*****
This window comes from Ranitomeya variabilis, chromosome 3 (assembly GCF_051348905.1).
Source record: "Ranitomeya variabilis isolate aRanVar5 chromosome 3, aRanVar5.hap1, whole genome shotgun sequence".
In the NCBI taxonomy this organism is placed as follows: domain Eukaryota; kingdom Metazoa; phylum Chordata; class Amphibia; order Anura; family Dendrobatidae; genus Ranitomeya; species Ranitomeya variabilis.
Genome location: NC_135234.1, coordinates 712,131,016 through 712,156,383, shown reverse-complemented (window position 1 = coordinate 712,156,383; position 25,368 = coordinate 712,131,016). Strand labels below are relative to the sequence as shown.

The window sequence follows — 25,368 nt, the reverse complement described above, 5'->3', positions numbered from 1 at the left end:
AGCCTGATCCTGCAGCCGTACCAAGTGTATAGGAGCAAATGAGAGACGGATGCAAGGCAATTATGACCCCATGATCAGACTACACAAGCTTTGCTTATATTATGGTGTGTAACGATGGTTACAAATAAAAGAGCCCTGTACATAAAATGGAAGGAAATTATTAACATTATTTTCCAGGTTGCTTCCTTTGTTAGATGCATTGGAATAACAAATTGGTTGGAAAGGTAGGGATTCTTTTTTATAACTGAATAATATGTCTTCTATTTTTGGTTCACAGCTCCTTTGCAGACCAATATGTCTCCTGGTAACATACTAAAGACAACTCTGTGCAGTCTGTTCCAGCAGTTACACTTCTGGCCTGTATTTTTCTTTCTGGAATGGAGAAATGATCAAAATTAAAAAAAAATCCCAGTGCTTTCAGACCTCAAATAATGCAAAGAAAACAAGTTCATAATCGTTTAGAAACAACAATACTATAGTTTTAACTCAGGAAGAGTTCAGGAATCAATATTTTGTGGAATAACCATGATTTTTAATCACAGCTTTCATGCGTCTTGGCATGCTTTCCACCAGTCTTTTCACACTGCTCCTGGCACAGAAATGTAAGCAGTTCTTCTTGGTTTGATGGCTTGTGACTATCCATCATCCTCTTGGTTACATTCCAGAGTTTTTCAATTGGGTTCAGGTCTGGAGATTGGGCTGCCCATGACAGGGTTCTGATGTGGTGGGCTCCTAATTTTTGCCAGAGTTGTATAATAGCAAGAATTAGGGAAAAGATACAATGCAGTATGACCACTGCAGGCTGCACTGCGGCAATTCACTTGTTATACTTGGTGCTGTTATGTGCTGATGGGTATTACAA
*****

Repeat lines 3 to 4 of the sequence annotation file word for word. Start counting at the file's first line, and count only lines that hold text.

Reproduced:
In the NCBI taxonomy this organism is placed as follows: domain Eukaryota; kingdom Metazoa; phylum Chordata; class Amphibia; order Anura; family Dendrobatidae; genus Ranitomeya; species Ranitomeya variabilis.
Genome location: NC_135234.1, coordinates 712,131,016 through 712,156,383, shown reverse-complemented (window position 1 = coordinate 712,156,383; position 25,368 = coordinate 712,131,016). Strand labels below are relative to the sequence as shown.